Movie Review: Star Wars


Instead of focusing on any of the new cinema releases this month, I’m choosing to review something much older, but no less significant. The Star Wars Saga defined not only one generation but several, and its recent release on Blu-Ray draws some of the attention back.

Lucas made the executive decision to not release the movies separately, so we’re left with the choice of getting either the original or prequel trilogy, or for the ambitious fans, both of them in one package with 40 hours of extra features.

All the classic Star Wars fans will most likely immediately jump to get the original saga, but don’t think it’s the exact theatrical release in sparkly-clean high def. Apparently Lucas chose to edit in a slew of changes that include but aren’t limited to adding some extra rocks in front of R2-D2 in a Tattooine scene, making the Ewoks blink occasionally, substituting of various dialogue for different takes across all three movies, and the big one sure to rile up every die-hard fan, the unnecessary insertion of Darth Vader yelling “NOOOOO!” as he saves Luke’s life at the end.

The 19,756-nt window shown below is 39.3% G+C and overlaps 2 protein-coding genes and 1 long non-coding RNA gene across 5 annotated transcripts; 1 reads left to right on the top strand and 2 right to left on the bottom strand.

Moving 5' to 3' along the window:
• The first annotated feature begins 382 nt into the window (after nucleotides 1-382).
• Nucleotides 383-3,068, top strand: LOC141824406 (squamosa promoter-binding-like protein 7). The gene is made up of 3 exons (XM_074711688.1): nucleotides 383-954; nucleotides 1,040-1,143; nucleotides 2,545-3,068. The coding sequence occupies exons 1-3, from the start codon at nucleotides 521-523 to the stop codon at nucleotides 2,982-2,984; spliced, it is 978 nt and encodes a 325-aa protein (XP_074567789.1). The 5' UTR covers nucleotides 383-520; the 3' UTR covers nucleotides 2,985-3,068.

Why all the changes? I have no idea, and I don’t know why they couldn’t focus on changing things that STILL look bad, like the lightsaber effects in A New Hope. Other than a few minor “touch-ups,” this is exactly the same as the 2004 DVD release, but maybe a little crisper. The problem is, you don’t really want to be able to see a movie from 1979 in high def. You can just see more that’s wrong.

If you’re a financially-strapped college kid like I am and can only choose one, get the prequel trilogy. Sure, Episode III is the only movie worth paying for, but the other two still look really nice, even if only for the special effects. You can fast-forward through the Anakin/Padme love scenes and probably still enjoy watching the battles for the CGI more than you’d enjoy watching the choppily-animated battles on Hoth or Yavin from the other trilogy, no matter how classic they are.

Sure, the original trilogy is made up of three very solid movies, but that’s no reason to drop 40 bucks to see exactly the same thing you saw in 2004 with the DVD release. The high def overhauls are much more impressive in the prequels, and chances are you’ll enjoy watching them much more.

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